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Coveted 'fuzz tip' is the peak for connoisseurs

By Zhu Lixin in Huangshan, Anhui | China Daily | Updated: 2019-04-05 10:11
[Photo provided to China Daily]

Huangshan maofeng is one of the most pricey and sought-after green tea varieties in China. Despite its name, which literally means fuzz tip from Yellow Mountain, a mountain range with an area of 160 square kilometers in East China's Anhui province, it remains a controversy which part of the mountain, characterized by its oddly-shaped peaks, pines and clouds, boasts the best produced example of the tea.

The most common consensus, agreed by both local tea-makers and tea connoisseurs around the country, is that a small town in the southern part of the mountains, called Fuxi, is the birthplace of the tea.

The tender, needle-like infusion is believed to have originated in the late 19th century, when a local merchant tried to make a living in a remote village after becoming a war refugee. By creating a unique tea baking technique, the merchant, Xie Zhengan, managed to turn the leaves of an obscure plant into a beverage coveted in big cities like Shanghai, which even now still takes five hours to reach by road.

The success of Xie in popularizing the tea in Shanghai has been so great, that Caoxi Road in Shanghai was named after Xie's hometown.

But Wu Weiguo, a local tea expert who has been studying the plantation and the history of the tea variety for nearly three decades, attributed the charm of the drink, which features a subtle floral tone, to its ecology rather than its processing technique. That's why the tea can be only labeled as Huangshan maofeng when its raw leaves are produced in the region, regardless of how they are picked, baked or dried.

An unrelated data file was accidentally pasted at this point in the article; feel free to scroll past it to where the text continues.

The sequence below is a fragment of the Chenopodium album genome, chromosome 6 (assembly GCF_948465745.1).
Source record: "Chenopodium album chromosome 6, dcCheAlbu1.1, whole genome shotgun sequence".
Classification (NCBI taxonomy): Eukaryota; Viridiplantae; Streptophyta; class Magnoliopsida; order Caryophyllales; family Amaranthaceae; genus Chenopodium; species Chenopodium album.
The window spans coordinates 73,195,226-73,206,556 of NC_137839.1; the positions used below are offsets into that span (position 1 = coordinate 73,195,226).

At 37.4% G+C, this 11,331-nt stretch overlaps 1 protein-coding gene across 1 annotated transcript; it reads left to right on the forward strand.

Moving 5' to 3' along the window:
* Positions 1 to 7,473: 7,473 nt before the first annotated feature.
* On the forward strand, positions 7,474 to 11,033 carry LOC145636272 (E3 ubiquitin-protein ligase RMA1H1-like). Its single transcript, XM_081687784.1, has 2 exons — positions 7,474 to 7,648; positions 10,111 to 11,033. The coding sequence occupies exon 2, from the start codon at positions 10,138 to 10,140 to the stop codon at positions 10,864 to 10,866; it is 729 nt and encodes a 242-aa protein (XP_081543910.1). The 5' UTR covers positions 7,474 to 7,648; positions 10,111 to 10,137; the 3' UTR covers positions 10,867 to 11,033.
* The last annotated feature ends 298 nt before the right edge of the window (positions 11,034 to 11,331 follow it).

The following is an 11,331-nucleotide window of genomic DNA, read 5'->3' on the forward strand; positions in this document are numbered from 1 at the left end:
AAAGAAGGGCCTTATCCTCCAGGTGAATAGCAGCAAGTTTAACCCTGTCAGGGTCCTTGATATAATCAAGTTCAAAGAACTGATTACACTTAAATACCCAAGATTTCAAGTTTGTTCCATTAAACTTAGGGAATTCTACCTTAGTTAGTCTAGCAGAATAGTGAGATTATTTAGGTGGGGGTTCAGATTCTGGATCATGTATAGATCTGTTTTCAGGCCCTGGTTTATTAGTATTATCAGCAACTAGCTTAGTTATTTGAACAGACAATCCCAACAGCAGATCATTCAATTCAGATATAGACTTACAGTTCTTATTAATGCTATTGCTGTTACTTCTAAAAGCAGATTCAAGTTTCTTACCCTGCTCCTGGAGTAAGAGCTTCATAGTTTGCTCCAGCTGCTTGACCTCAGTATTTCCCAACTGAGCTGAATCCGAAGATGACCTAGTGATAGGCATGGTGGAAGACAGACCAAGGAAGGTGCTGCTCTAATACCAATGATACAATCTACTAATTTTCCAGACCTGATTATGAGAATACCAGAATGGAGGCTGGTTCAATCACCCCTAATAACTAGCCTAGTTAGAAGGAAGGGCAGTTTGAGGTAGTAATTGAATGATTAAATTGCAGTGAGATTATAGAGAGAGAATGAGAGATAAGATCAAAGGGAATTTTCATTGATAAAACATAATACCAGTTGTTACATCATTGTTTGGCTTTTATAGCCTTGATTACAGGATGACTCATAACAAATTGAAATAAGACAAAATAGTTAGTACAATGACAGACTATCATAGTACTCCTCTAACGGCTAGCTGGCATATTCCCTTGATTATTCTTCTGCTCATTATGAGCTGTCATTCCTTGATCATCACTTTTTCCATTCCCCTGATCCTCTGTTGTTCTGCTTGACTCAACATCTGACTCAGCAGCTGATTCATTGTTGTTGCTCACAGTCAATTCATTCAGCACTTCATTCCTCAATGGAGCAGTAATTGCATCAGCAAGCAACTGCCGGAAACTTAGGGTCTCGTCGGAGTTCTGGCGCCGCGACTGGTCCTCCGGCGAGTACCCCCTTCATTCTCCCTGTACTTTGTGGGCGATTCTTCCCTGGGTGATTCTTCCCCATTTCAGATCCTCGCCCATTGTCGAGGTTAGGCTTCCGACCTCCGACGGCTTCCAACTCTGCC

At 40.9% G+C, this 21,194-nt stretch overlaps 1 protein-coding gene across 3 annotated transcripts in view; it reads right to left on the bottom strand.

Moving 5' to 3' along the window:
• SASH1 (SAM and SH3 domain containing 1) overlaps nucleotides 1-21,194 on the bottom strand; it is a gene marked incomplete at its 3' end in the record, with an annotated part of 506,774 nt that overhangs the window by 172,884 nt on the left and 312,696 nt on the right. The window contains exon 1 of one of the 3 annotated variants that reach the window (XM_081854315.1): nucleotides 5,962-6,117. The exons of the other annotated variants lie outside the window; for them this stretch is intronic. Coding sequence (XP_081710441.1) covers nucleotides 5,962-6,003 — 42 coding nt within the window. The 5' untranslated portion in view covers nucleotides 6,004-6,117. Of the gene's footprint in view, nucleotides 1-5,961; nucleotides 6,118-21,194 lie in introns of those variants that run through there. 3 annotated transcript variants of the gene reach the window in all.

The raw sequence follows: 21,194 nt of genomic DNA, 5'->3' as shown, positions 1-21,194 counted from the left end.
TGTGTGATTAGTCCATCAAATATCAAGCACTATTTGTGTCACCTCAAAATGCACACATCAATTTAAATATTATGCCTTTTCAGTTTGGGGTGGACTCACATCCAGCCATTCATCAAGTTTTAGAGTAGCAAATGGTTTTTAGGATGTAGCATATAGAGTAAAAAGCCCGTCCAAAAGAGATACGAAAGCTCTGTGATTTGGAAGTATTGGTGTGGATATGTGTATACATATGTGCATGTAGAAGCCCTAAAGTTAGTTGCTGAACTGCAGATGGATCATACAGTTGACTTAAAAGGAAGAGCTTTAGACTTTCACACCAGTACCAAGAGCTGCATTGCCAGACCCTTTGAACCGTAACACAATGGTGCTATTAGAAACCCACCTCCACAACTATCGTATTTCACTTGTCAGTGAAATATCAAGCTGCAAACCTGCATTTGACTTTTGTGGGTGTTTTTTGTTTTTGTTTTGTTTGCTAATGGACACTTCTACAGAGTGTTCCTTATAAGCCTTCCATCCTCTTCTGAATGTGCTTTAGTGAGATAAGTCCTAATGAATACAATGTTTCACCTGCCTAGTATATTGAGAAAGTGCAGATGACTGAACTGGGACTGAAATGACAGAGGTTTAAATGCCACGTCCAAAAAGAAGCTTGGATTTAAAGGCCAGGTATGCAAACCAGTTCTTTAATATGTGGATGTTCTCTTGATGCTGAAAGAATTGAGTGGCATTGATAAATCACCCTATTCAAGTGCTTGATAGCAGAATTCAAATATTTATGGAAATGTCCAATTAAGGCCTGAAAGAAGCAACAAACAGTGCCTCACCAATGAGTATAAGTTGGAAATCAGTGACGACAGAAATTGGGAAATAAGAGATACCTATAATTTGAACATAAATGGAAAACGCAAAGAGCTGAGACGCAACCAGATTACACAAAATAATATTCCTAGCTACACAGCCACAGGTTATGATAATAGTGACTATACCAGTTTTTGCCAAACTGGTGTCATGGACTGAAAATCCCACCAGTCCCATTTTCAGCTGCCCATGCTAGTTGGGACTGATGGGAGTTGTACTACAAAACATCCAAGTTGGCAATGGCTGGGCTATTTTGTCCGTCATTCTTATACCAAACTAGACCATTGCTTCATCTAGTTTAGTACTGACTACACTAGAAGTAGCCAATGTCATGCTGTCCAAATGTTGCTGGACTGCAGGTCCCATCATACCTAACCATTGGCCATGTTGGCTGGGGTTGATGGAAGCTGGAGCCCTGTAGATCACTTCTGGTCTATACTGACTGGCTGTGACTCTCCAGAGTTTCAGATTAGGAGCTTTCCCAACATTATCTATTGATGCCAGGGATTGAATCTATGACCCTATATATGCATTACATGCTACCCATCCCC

The moist clouds ringing the mountain have eroded the granite - which is the major composition of the mountain - into 88 peaks of up to 1,900 meters. The magic hand of nature has turned some of the peaks into sculptures, seemingly carved painstakingly by human hands. It has made the area one of the most famous natural landscapes in China, attracting millions of hikers.

On the other hand, the clouds are also believed to form a natural layer of shelter, blocking the sunlight and allowing the tea leaves to produce more nitrogen content and their distinctive aroma.

Though, Wu admitted, it might be difficult for average drinkers to tell the difference between native maofeng tea leaves and "transplanted ones" in other regions.

Official tea picking season this year is scheduled to begin on April 8 and will kick off with a special ceremony.

More than just an event on a local agricultural calendar, tea picking has also grown into an added attraction for tourists to travel and visit the mountain in springtime, as there is a reignited interest in the traditional beverage, which already boasts thousands of years of history in China.

As melted snow refills the creeks and brings waterfalls back to life, and budding flowers paint a colorful contrast against Hui-style architecture, - one of the most celebrated building styles in China - Huangshan in spring has always been in favor among tourists. The newly curated experiences of tea picking and processing have provided tourists another reason to stay for a couple of days more, according to officials of the local tourism bureau.

For those who want to increase their tea trivia and knowledge of the local leaf, a museum run by the sixth-generation descendants of Xie is a fascinating place to visit. First opened in 2006 and later expanded to a whopping 7,000 square meters, supplemented by a tea garden, the museum offers a detailed review of the cultivation of maofeng and how it grew to become one of the top national tea varieties over course of the last century.

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